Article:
Microsoft has published a guideline for determining governance Levels needed based on site type.  While this is helpful to use as a guide, it is not always enough.  For instance, though My Sites are typically lightly governed, your governance plan will specify the types of content that should not be shared in those sites.

Service Level Agreements

Quite often you will find a direct correlation between the level of governance needed and the SLA (Service Level Agreement) needs around availability.  For instance, personal sites and community sites typically require less governance, and have lower availability needs, whereas department sites with information critical to running the business, as well as the intranet home pages that communicate critical information across the organization will have tighter governance and a more secure SLA that guarantees higher availability.  Content shared outside of your organization with business partners or vendors may have a more stringent SLA as well due to the need for that communication mechanism to be of higher availability.

IT governance provides the details needed to guarantee the service level agreements identified for your different business content are met.  Topics that are typically covered are:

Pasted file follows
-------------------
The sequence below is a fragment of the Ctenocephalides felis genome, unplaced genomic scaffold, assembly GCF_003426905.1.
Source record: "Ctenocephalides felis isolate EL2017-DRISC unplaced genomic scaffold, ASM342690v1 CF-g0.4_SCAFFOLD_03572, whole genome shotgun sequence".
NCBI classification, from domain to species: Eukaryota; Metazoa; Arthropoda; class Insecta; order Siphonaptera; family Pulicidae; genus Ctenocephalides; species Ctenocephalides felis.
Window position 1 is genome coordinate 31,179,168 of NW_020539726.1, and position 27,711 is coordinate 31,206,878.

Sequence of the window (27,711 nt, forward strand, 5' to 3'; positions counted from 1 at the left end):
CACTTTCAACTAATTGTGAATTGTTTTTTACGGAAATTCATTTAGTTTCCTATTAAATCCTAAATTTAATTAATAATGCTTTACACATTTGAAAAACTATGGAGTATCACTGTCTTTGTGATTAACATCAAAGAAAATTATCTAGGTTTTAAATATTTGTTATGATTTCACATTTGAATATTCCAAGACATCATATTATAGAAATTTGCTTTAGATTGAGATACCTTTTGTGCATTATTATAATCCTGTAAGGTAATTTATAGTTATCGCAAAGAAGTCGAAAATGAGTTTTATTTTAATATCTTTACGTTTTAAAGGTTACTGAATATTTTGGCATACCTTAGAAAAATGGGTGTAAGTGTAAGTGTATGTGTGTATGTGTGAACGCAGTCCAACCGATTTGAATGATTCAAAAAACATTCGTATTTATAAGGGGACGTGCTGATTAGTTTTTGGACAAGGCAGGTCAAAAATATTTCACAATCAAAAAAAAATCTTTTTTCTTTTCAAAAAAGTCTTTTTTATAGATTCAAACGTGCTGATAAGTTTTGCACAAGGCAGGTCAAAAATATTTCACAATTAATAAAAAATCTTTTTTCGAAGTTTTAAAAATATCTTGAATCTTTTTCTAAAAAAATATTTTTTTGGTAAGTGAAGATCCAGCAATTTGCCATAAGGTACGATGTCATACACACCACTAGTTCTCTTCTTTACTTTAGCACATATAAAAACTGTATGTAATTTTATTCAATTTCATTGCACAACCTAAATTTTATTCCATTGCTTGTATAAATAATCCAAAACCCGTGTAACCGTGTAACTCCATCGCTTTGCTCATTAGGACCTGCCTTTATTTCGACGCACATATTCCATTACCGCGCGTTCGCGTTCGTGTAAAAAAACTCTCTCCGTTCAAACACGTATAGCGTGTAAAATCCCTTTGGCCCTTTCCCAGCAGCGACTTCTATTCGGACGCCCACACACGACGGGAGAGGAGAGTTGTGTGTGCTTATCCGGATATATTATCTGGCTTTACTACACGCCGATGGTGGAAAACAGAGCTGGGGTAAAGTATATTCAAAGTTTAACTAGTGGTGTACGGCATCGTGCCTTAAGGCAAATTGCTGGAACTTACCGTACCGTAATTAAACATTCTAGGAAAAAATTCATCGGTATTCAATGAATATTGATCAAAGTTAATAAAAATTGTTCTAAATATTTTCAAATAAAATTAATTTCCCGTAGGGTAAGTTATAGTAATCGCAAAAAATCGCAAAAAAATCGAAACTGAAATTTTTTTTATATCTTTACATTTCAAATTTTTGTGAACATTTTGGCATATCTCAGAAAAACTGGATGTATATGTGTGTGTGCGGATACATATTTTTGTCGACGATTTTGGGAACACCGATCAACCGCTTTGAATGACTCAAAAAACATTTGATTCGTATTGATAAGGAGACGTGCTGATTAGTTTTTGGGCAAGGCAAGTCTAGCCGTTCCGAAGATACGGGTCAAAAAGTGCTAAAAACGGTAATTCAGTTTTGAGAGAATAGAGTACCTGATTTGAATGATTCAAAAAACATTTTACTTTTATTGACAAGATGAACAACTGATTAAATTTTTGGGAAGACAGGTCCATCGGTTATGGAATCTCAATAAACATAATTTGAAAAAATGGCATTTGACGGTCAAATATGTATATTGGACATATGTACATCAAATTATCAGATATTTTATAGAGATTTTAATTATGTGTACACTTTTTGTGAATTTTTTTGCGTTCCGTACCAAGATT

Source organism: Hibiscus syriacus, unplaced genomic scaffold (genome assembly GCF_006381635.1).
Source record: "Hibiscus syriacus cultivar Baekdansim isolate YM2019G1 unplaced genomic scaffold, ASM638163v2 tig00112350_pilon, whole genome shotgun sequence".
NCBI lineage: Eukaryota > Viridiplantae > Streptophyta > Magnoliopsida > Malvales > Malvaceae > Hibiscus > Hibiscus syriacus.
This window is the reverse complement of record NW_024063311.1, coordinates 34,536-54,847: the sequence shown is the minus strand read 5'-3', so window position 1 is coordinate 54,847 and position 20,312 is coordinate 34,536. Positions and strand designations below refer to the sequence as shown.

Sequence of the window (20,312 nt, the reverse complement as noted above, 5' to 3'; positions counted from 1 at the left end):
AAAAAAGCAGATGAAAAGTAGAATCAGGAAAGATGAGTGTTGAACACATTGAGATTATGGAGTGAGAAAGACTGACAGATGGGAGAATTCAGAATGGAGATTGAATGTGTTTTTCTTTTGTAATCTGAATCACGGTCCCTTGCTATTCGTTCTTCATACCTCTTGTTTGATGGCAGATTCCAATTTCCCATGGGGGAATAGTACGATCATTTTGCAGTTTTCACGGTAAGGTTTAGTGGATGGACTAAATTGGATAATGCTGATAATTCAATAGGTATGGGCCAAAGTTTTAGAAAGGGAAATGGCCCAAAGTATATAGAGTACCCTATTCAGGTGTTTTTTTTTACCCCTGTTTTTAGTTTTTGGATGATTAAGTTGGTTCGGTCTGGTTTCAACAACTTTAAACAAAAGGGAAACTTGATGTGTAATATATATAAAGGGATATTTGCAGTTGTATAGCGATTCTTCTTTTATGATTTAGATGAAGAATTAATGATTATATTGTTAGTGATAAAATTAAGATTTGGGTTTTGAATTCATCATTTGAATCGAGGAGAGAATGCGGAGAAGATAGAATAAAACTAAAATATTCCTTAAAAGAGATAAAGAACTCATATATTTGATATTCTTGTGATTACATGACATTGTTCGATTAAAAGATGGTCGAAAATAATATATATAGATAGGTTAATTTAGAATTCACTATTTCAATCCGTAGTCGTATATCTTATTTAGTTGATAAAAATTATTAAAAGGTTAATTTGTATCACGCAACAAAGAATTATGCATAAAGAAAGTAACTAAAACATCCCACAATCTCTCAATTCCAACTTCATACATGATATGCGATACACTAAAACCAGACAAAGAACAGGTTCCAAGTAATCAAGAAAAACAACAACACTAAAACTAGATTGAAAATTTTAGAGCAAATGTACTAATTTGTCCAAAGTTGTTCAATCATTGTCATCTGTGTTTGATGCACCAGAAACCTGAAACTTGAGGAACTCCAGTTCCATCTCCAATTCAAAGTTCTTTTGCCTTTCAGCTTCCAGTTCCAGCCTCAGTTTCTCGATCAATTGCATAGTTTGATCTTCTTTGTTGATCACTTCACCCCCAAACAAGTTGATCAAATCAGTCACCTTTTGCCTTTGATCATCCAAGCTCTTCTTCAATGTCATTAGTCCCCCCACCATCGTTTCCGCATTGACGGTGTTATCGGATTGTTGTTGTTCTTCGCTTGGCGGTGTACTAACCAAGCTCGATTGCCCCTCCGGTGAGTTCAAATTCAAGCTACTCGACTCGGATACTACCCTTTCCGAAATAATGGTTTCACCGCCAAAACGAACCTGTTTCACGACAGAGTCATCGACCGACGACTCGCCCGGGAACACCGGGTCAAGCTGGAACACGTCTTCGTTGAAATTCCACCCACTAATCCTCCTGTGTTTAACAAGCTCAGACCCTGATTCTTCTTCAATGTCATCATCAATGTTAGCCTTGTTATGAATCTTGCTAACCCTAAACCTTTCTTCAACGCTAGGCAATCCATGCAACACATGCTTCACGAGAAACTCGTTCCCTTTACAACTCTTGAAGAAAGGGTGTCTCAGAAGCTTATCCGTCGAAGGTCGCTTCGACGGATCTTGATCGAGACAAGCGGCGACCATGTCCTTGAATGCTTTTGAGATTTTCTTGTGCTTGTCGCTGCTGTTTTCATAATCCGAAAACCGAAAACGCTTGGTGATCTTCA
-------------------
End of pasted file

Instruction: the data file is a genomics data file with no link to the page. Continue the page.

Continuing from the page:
• Policies around problem resolution through a support team i.e. Helpdesk
  • Backup and restore policies and disaster recovery plans – these differ according to the SLAs you offer for each site type
  • Update schedules and code deployment processes – code review, test, signoff
  • Quotas
  • Life Cycle Policies – How will you handle stale or inactive sites?

Site Management Policies

Each site will have a site owner who is responsible and accountable for all content published in their site.  Site Management Policies should be established that specify how tightly controlled the site or site collection is and indicates the rights given to the site owner.  For instance: